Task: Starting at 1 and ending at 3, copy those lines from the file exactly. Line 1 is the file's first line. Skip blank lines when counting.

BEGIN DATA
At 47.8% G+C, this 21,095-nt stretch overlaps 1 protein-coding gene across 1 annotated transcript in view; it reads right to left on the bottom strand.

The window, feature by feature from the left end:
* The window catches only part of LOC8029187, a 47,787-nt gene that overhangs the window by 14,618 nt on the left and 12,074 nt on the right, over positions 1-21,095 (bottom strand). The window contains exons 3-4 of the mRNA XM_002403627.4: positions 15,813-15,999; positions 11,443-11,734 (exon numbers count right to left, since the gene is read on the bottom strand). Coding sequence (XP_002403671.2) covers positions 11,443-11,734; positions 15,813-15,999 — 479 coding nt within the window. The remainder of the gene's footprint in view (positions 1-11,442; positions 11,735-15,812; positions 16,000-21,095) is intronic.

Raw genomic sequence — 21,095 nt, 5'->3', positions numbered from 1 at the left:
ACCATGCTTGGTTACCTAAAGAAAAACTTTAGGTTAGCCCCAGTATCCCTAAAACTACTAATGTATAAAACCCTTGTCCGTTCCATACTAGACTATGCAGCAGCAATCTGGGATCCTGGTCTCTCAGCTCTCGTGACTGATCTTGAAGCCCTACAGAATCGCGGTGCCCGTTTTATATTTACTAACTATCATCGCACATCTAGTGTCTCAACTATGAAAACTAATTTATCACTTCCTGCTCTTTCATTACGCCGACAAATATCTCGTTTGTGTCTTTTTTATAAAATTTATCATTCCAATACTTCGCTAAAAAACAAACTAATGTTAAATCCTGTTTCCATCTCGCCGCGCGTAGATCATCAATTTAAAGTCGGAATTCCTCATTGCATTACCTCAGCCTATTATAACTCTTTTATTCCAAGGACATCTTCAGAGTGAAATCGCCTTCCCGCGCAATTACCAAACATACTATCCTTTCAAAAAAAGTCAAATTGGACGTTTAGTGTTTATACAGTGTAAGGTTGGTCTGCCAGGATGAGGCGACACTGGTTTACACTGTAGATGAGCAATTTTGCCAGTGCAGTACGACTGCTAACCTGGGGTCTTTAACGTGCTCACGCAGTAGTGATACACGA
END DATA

At 47.8% G+C, this 21,095-nt stretch overlaps 1 protein-coding gene across 1 annotated transcript in view; it reads right to left on the bottom strand.

The window, feature by feature from the left end:
* The window catches only part of LOC8029187, a 47,787-nt gene that overhangs the window by 14,618 nt on the left and 12,074 nt on the right, over positions 1-21,095 (bottom strand). The window contains exons 3-4 of the mRNA XM_002403627.4: positions 15,813-15,999; positions 11,443-11,734 (exon numbers count right to left, since the gene is read on the bottom strand). Coding sequence (XP_002403671.2) covers positions 11,443-11,734; positions 15,813-15,999 — 479 coding nt within the window. The remainder of the gene's footprint in view (positions 1-11,442; positions 11,735-15,812; positions 16,000-21,095) is intronic.